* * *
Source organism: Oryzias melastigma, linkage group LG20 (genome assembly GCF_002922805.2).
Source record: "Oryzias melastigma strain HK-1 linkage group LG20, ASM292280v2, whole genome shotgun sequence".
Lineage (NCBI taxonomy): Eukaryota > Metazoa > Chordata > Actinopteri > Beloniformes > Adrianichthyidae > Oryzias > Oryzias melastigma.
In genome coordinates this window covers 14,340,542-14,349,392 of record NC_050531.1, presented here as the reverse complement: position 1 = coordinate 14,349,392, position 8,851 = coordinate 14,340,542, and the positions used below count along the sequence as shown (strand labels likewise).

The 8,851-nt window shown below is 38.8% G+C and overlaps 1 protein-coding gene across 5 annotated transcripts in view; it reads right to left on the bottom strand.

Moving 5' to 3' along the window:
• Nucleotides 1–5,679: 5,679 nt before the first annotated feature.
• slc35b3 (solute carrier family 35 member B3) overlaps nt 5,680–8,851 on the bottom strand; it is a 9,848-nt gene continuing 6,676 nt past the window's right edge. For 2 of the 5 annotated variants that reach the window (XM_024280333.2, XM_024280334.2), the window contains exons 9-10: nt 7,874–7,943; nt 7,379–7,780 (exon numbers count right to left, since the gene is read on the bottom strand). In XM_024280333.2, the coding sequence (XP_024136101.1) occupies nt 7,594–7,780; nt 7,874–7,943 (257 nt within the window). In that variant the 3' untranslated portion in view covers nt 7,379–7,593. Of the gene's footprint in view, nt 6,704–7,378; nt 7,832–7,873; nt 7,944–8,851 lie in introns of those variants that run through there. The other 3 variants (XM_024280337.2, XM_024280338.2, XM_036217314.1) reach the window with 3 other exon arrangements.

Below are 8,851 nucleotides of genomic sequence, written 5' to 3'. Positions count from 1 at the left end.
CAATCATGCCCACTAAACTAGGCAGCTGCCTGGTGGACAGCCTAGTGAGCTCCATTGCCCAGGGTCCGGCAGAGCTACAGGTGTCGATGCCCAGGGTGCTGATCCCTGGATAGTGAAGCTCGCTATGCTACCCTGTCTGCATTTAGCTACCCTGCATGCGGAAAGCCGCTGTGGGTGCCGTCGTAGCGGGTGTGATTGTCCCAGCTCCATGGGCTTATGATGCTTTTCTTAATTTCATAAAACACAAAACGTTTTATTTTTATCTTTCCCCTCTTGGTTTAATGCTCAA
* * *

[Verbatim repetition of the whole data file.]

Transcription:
Source organism: Oryzias melastigma, linkage group LG20 (genome assembly GCF_002922805.2).
Source record: "Oryzias melastigma strain HK-1 linkage group LG20, ASM292280v2, whole genome shotgun sequence".
Lineage (NCBI taxonomy): Eukaryota > Metazoa > Chordata > Actinopteri > Beloniformes > Adrianichthyidae > Oryzias > Oryzias melastigma.
In genome coordinates this window covers 14,340,542-14,349,392 of record NC_050531.1, presented here as the reverse complement: position 1 = coordinate 14,349,392, position 8,851 = coordinate 14,340,542, and the positions used below count along the sequence as shown (strand labels likewise).

The 8,851-nt window shown below is 38.8% G+C and overlaps 1 protein-coding gene across 5 annotated transcripts in view; it reads right to left on the bottom strand.

Moving 5' to 3' along the window:
• Nucleotides 1–5,679: 5,679 nt before the first annotated feature.
• slc35b3 (solute carrier family 35 member B3) overlaps nt 5,680–8,851 on the bottom strand; it is a 9,848-nt gene continuing 6,676 nt past the window's right edge. For 2 of the 5 annotated variants that reach the window (XM_024280333.2, XM_024280334.2), the window contains exons 9-10: nt 7,874–7,943; nt 7,379–7,780 (exon numbers count right to left, since the gene is read on the bottom strand). In XM_024280333.2, the coding sequence (XP_024136101.1) occupies nt 7,594–7,780; nt 7,874–7,943 (257 nt within the window). In that variant the 3' untranslated portion in view covers nt 7,379–7,593. Of the gene's footprint in view, nt 6,704–7,378; nt 7,832–7,873; nt 7,944–8,851 lie in introns of those variants that run through there. The other 3 variants (XM_024280337.2, XM_024280338.2, XM_036217314.1) reach the window with 3 other exon arrangements.

Below are 8,851 nucleotides of genomic sequence, written 5' to 3'. Positions count from 1 at the left end.
CAATCATGCCCACTAAACTAGGCAGCTGCCTGGTGGACAGCCTAGTGAGCTCCATTGCCCAGGGTCCGGCAGAGCTACAGGTGTCGATGCCCAGGGTGCTGATCCCTGGATAGTGAAGCTCGCTATGCTACCCTGTCTGCATTTAGCTACCCTGCATGCGGAAAGCCGCTGTGGGTGCCGTCGTAGCGGGTGTGATTGTCCCAGCTCCATGGGCTTATGATGCTTTTCTTAATTTCATAAAACACAAAACGTTTTATTTTTATCTTTCCCCTCTTGGTTTAATGCTCAA